Mpho Moshe Matheolane ponders the release of the Mandela notes and the myths surrounding South Africa's first democratically elected president.
Julius Caesar was the first living Roman Emperor to have his face adorn a coin (denarius), something akin to a blasphemous act at the time since it was largely regarded as the practice of kings, and Romans did not consider themselves the subjects of a king but citizens of a republic. With one fell swoop Caesar made himself king, fuelling, one can imagine, some of the historical theories that now exist about the possible reasons behind his assassination. But let us not concern ourselves with Caesar for he surely rendered unto himself what was his.
This week marked the beginning of the circulation of South African paper-money bearing the portrait of our most beloved post-apartheid and first democratically elected president Nelson Mandela. Unlike Caesar, Mandela did not stay in the halls of political power long enough to have his name defiled by dictatorial infamy and the kinds of administrative maladies and incompetence we now face. But, like Caesar, he has lived long enough to see his own personhood become a brand. In Mandela we have the icon, the man and, undeniably, the myth.
He was the face of the South African struggle, the face of its miracle transition and now, he is the face of its currency. The obvious question one could ask is how much more immortalised can one man become? But we could equally ask how such an expanse of feats and contradiction found refuge in one man? I suspect we will never fully know. One thing is certain, the image and name of Mandela has helped fuel the cult of his commercial personality. His name has been used to sell all kinds of things.
It's bad enough that he shares a title with the late imperialist Cecil John Rhodes, as if somehow they shared the same goals and vision. But this is South Africa, the redeemed "rainbow nation" of Archbishop Desmond Tutu, symbolised at its most miniscule level – contradiction.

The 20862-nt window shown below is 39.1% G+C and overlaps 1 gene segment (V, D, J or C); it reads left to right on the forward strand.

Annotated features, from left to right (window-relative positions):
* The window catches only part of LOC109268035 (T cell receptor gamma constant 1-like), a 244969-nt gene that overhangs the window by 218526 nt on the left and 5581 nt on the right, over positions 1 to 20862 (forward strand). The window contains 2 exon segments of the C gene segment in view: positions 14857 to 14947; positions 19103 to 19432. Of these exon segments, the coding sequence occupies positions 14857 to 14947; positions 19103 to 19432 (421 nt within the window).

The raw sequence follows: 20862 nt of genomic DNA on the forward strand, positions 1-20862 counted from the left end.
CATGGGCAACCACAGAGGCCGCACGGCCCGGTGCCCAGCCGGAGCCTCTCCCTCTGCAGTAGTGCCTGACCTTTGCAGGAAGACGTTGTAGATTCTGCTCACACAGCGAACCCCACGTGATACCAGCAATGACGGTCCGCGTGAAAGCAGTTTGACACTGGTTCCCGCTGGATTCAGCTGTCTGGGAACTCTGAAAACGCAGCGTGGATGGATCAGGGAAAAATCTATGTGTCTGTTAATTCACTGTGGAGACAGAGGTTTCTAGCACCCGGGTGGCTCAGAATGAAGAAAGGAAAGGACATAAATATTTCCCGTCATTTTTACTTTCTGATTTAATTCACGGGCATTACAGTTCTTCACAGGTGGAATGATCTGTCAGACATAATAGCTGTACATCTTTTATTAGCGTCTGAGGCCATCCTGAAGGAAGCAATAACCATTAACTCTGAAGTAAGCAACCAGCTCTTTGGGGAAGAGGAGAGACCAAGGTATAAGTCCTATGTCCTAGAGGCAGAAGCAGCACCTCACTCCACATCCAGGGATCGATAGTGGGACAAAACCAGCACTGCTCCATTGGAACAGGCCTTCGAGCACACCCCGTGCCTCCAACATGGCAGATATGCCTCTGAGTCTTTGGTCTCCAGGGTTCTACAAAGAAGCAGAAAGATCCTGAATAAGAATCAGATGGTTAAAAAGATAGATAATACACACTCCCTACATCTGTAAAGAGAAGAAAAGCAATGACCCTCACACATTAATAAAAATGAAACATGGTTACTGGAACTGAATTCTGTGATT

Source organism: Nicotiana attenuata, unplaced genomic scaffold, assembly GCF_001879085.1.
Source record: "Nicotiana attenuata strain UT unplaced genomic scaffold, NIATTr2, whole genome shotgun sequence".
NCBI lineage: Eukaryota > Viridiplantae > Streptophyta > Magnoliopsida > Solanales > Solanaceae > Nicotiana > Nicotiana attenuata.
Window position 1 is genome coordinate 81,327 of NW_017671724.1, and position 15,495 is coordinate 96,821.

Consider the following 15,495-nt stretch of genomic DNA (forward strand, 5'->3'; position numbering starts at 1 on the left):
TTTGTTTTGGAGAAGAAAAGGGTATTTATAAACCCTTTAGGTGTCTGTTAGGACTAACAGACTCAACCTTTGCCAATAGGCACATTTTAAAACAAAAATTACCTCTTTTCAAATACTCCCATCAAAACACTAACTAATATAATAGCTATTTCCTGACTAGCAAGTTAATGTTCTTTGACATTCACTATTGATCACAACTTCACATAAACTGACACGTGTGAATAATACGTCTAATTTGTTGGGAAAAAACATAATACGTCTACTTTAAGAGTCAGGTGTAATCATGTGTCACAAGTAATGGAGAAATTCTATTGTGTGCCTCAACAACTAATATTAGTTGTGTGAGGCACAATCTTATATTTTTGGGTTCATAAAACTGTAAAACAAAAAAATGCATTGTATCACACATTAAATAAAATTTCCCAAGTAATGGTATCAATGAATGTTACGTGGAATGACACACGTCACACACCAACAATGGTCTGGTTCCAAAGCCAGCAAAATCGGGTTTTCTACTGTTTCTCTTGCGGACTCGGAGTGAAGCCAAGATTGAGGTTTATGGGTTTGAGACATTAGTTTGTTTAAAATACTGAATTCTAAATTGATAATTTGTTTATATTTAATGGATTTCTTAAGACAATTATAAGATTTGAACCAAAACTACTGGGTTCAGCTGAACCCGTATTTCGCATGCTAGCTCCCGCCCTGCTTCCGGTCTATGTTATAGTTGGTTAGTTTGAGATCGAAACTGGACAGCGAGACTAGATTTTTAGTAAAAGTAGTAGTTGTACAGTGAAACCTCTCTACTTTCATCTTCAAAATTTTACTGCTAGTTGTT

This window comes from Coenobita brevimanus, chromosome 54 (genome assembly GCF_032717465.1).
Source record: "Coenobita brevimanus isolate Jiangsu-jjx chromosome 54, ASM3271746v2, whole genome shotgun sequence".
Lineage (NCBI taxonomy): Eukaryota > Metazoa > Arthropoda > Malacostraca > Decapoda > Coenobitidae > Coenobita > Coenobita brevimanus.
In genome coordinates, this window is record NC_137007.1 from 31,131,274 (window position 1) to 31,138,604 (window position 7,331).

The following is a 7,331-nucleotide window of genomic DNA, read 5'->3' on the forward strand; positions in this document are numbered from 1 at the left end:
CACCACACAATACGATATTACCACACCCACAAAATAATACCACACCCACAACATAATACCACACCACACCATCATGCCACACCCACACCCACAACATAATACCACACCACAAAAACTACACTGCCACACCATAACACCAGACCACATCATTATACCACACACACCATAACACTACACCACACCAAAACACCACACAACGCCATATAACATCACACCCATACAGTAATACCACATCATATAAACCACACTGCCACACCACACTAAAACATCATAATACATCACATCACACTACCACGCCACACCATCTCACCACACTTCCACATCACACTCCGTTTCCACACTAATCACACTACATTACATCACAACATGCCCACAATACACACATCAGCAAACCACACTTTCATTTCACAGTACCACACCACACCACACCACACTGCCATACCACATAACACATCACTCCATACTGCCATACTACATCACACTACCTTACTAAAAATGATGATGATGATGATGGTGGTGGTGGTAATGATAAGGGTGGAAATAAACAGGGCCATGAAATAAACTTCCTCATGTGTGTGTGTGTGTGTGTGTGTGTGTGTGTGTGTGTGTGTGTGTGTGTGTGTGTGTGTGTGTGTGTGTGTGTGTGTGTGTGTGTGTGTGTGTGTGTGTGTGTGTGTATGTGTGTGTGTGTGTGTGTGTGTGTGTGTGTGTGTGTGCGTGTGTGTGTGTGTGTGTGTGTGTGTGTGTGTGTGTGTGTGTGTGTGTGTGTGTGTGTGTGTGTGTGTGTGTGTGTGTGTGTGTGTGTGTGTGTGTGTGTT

Given that Mandela is already considered in many ways, the saviour of South Africa, the generations that follow shall look upon the money in their hands with reverence at this great son of the soil. What could contradict that belief when he is the sole president to find post-retirement on the back of fiat money. I know, it seems far-fetched right now but myth often starts out resembling the unbelievable and absurd. Eventually nobody can tell what is false and what is true save for whatever dominant narrative holds sway at the time.
Roland Barthes, in his famous tome Mythologies, argued that myths primarily normalise things or signs if you may. They are not created nor exist for purposes of being critically read and engaged with but instead are to be received like manna from the sky ... Okay I digress with that one.
But reflecting on Barthes, political theorist Andrew Robinson wrote: "They always contain some kind of analogy which motivates them. In contrast to ideas of false consciousness, myths don’t hide anything. Instead, myths inflect or distort particular images or signs to carry a particular meaning. Myth doesn’t hide things, it distorts them. It alienates the history of the sign."
In this instance Mandela is the sign, the currency of R10, R20, R50, R100 and R200 notes, his signifiers. Brand Mandela has become Rand Mandela in a way and this seemingly simple and harmless exercise on the part of the South African Reserve Bank and the minds that thought it up is further mythologising of Mandela the man. Of course the irony of having Mandela as the face of South Africa currency will be those unavoidable circumstances where his portrait is subject to the exchanging of money in dodgy dealings and the hands of occasionally corrupt politicians. It certainly won’t be easy parting with your hard earned Mandelas when thievery announces itself.
But to end off on a slightly more serious note – no pun intended – it’s not the fact that Mandela's face now occupies the R100 in my pocket that leaves me disconcerted but rather that the myth of the man has now reached that critical stage of solidity. Attuned historians and other critical readers of myth might have to painstakingly point out everybody else whose significant role in shaping this country was left out.
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